Ambrose Bierce was an American journalist, writer, literary critic and satirist of the late 19th and early 20th centuries. His most famous work is the short story “An Occurrence at Owl Creek Bridge” which is set during the American Civil War, a war in which Bierce served as a First Lieutenant on the Union side.
He is also at the center of one of the most intriguing mysteries of the literary world. Bierce disappeared without a trace just after Christmas, 1913 during a trip to Mexico. To this day no one is certain what happened to him or when he finally died.
In his day, Bierce was considered a master of the English language. He composed “Write it Right”in 1909, sub-titled “A Little Blacklist of Literary Faults” to, as he says, “teach precision in writing.” Known for his wit and sometimes biting criticism, Bierce was a stickler for the precise and correct use of words.
His ‘blacklist’ gives us a glimpse of English usage at the turn of the last century. Some of the things he considers capital offenses would hardly generate a parking ticket today, while others have maintained their status as grammatical felonies up to the present.
In many of the items on the list, we see Bierce’s wit on display:
Badly for Bad. “I feel badly.” “He looks badly.” The former sentence implies defective nerves of sensation, the latter, imperfect vision. Use the adjective.
Alleged. “The alleged murderer.” One can allege a murder, but not a murderer; a crime, but not a criminal. A man that is merely suspected of crime would not, in any case, be an alleged criminal, for an allegation is a definite and positive statement. In their tiresome addiction to this use of alleged, the newspapers, though having mainly in mind the danger of libel suits, can urge in further justification the lack of any other single word that exactly expresses their meaning; but the fact that a mud-puddle supplies the shortest route is not a compelling reason for walking through it. One can go around.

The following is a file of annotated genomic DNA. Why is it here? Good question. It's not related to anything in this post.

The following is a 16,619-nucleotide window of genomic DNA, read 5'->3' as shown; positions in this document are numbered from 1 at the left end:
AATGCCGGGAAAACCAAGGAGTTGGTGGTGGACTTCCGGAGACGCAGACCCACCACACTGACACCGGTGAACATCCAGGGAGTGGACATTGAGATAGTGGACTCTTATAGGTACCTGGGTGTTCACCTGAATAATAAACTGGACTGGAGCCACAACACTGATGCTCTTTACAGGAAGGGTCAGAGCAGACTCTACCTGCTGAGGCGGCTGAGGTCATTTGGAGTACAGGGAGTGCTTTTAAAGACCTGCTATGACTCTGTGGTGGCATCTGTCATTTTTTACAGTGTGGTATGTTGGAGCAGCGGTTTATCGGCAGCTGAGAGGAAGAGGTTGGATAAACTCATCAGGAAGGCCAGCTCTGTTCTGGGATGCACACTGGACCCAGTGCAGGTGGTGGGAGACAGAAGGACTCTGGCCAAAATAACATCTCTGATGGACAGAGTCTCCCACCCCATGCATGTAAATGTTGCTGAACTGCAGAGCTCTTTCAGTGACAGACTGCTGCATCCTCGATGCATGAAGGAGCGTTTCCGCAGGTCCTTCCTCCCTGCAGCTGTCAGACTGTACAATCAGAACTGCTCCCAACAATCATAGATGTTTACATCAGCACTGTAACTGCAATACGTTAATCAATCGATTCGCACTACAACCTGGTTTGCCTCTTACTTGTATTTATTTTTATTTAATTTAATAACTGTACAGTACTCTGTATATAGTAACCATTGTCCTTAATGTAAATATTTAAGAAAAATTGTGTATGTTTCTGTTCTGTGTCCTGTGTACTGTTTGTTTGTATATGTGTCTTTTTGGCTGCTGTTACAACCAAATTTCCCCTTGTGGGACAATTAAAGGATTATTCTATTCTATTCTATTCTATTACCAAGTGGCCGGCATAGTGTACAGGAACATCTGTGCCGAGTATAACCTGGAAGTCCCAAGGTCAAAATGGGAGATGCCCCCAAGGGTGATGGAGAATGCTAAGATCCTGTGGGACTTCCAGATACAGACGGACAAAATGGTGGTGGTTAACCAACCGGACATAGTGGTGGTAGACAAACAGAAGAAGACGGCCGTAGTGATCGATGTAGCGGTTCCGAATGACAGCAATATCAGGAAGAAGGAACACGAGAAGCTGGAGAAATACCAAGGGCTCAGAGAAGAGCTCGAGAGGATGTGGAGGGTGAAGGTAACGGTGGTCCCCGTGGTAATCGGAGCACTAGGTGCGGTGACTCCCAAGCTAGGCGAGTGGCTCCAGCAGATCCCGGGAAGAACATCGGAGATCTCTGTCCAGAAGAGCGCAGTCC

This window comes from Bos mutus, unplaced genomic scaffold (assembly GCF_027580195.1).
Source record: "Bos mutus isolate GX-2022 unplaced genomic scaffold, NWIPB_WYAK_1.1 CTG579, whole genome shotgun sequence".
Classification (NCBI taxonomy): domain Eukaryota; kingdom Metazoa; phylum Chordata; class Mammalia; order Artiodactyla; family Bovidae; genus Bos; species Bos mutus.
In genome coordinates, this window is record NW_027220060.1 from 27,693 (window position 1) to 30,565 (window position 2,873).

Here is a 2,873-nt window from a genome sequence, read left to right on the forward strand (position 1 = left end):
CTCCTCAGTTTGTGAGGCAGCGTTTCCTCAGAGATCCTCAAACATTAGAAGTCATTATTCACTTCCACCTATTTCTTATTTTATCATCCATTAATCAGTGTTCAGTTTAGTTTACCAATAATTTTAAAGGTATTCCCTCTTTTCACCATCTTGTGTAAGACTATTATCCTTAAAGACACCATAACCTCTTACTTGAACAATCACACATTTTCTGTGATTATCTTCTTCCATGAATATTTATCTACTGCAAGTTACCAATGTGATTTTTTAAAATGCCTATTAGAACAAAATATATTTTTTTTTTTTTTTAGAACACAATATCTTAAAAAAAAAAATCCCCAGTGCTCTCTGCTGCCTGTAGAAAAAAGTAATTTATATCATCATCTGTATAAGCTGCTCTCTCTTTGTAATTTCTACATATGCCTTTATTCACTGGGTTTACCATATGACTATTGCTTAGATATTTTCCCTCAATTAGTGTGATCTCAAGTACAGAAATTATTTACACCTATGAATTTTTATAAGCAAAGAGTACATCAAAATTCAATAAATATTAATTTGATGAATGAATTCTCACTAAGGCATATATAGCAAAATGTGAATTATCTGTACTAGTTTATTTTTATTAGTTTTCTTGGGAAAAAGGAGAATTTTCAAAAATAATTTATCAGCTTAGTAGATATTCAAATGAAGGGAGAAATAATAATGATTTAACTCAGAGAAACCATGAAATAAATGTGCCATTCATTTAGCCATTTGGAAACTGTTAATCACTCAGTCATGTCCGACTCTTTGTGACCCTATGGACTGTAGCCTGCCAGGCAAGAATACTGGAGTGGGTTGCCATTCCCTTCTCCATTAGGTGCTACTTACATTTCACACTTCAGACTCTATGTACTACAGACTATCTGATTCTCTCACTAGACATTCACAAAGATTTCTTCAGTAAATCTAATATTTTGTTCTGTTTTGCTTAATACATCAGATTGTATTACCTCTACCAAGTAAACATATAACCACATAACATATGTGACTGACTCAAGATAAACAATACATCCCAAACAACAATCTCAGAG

Here are a few other of my favorites:
Fix. This is, in America, a word-of-all-work, most frequently meaning repair, or prepare. Do not so use it.
Got Married for Married. If this is correct we should say, also, “got dead” for died; one expression is as good as the other.
Mistaken for Mistake. “You are mistaken.” For whom? Say, You mistake.
Seldom ever. A most absurd locution
Self-confessed. “A self-confessed assassin.” Self is superfluous: one’s sins cannot be confessed by another.
And of course my all time favorite and personal biggest language pet peeve:
Unique. “This is very unique.” “The most unique house in the city.” There are no degrees of uniqueness: a thing is unique if there is not another like it. The word has nothing to do with oddity, strangeness, nor picturesqueness.